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14 Apr 2003 : Column 699—continued

Mr. Bercow: Given that the massive increase in public expenditure on health and on the staffing levels in the NHS has not been matched by a commensurate increase in clinical activity, but that the hon. Gentleman is optimistic about reform, what reforms has he seen that will transform the picture?

Mr. Harris: The hon. Gentleman makes a valid point. The Conservatives say that for all the investment there has been only a 1.7 per cent. increase in output, and I accept that. It would be ridiculous to say that a 100 per cent. increase in investment in health would result in a 100 per cent. improvement. No one would expect that; there is no correlation between percentage increases in investment and percentage increases in outcome. However, I am absolutely convinced that the reforms led by the Secretary of State for Health coupled with the investment made by the Chancellor in the last few Budgets will result in massive improvements in our health service by 2008.

I hope that the people listening to this debate—who must number dozens throughout the country—understand that their choice is between a Labour

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Government, who support the NHS and will bring 80,000 new nurses into the service by 2008, and a Conservative party that has yet to say whether it supports the NHS in its current form. The Conservatives' claim that reform on its own will be enough to produce an increase in outcome is not convincing to anybody inside or outside this House. The Conservatives would rather level down public sector employment than significantly increase the number of public sector workers. The Conservative party has never been a friend of the public sector or the people who work in it.

Rather than saying that an increase in public sector employment per se is a bad thing, surely it is better to produce the right economic conditions so that firms feel confident and can afford the investment needed to increase employment in the private sector, bringing it up to a level commensurate with the increases in the public sector. It seems to me that the Conservatives are ideologically opposed to the public sector and all who work in it.

Mr. Deputy Speaker: Order. The hon. Gentleman's time is up.

8.44 pm

Mr. David Ruffley (Bury St. Edmunds): Looking at the Budget, it appears that the Chancellor has exchanged prudence for rosy—a rosy scenario. The figures are clearly overoptimistic. I do not want to second guess the Chancellor's GDP forecasts—they might by some miracle turn out to be right—but looking at the Red Book, I know two things: first, that tax will be remorselessly ratcheted upward in each of the next five years; and, secondly, that the Chancellor is not committed to the real reform of public services that was promised in exchange for more resources going into the public services.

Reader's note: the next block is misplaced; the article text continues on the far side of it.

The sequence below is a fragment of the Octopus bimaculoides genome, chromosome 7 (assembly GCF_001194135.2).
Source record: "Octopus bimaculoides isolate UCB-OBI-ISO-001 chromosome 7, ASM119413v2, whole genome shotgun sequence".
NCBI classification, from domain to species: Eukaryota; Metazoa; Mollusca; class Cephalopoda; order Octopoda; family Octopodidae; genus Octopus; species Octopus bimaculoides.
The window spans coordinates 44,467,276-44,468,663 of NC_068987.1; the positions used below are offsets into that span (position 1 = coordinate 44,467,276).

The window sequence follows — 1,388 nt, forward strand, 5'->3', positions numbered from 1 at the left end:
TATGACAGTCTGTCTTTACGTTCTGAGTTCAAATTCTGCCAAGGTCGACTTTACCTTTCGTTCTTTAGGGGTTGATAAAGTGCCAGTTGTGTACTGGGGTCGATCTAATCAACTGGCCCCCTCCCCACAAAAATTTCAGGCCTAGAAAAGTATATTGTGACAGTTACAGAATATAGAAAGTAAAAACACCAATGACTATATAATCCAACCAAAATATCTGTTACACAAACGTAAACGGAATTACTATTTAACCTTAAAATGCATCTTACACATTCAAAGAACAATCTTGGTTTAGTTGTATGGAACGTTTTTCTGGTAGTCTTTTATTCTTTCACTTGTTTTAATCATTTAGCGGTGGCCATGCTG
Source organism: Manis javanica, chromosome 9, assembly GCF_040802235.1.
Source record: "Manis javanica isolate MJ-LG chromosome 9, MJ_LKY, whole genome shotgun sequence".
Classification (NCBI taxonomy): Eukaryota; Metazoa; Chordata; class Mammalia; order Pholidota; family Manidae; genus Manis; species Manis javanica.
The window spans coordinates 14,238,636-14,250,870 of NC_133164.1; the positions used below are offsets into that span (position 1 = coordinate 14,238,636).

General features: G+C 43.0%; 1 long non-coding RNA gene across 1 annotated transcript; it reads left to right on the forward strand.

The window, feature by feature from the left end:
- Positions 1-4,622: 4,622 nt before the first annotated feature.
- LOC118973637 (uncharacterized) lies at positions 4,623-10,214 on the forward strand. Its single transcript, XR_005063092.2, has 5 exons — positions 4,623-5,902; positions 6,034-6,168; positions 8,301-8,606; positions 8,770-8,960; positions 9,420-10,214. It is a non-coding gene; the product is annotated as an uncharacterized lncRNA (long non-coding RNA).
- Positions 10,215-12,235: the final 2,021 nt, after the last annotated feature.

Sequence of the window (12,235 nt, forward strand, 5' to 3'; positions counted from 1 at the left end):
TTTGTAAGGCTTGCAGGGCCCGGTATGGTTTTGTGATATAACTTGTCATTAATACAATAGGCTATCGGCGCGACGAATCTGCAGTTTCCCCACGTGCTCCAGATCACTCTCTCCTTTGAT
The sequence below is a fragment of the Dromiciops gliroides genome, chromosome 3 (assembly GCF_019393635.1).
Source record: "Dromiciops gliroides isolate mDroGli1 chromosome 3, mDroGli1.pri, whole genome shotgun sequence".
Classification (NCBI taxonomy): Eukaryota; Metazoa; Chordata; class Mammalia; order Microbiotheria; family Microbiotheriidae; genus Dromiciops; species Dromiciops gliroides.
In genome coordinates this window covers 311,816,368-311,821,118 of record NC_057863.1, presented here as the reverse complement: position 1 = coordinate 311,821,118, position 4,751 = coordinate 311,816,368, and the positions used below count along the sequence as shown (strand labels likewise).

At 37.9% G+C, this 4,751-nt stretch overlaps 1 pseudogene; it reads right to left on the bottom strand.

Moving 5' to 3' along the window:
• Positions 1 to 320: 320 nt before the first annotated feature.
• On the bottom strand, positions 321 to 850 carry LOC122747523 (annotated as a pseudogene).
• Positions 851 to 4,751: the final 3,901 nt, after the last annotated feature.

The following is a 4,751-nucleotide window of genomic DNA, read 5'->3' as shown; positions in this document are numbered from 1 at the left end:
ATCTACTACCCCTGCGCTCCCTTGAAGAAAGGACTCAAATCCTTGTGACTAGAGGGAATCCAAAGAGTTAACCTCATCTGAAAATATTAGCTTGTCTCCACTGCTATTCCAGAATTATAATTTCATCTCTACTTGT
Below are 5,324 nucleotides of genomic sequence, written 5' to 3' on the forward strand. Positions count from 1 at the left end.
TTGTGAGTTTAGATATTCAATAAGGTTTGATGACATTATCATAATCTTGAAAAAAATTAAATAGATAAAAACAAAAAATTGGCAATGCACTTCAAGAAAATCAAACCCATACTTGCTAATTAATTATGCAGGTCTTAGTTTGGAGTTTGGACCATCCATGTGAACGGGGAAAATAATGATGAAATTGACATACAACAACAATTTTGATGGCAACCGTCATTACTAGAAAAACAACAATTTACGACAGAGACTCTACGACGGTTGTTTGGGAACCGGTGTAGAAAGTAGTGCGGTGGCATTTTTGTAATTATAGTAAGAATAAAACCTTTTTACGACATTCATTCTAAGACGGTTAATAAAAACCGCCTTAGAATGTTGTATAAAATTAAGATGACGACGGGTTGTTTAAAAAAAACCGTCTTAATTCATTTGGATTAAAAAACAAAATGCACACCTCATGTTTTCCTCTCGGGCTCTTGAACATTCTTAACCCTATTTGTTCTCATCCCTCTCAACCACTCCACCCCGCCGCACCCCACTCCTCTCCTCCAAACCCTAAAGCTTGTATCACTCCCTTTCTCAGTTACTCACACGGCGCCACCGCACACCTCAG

New Labour's high-tax policy is admirably summarised by tables C9 and C25 of the Red Book. They tell an interesting story. My right hon. and learned and very prudent Friend the Member for Rushcliffe (Mr. Clarke) bequeathed a tax burden of 34.9 per cent. of GDP in 1996–97. In each year of the last Parliament, the Chancellor of the Exchequer presided over a tax burden higher than the one that he inherited. The tax burden this year is 36.3 per cent. of GDP; next year, it is 37.1 per cent., rising to 37.6 per cent., then 37.9 per cent., and finally, in the fiscal year 2007–08, it rises to 38.2 per cent. of GDP.

Those are very large increases in tax made merely to fund existing public spending commitments—before the tax consequences emerge of the comprehensive spending review that the Chancellor is to announce next summer for the start of the following fiscal year. A couple of elections will be looming—the Labour party leadership election and the general election—so we might expect the right hon. Gentleman to increase spending.

Much more important is the evidence relating to the forecasts that I unearthed this morning in the Treasury Committee with expert witnesses. Alarmingly, the Committee was told by the National Institute of Economic and Social Research and the Institute for Fiscal Studies that even if the Chancellor's GDP growth

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forecasts were hit—3 per cent. next year and more than 3 per cent. the year after—he would still be staring at tax increases of £10 billion a year at the end of this economic cycle. There is one reason for that: he seriously overestimates the tax take that he will receive from corporation tax. Last year, that source accounted for 2.5 per cent. of GDP. The Chancellor believes that it will reach 3.4 per cent. of GDP by 2007-08. In other words, he invites us to believe that the tax take will rival that experienced in the booms of the late 1980s and late 1990s. No serious, responsible analyst believes that for a second.

The second thing we know about the Budget from looking at the Red Book is that the Chancellor is stress testing to destruction the proposition that more money will magically improve public services. For the first time in our history, one in four of the work force is employed in the public sector. To see where some of our money is going, look at the jobs pages in The Guardian, where one finds such jobs as


or a food and health co-ordinator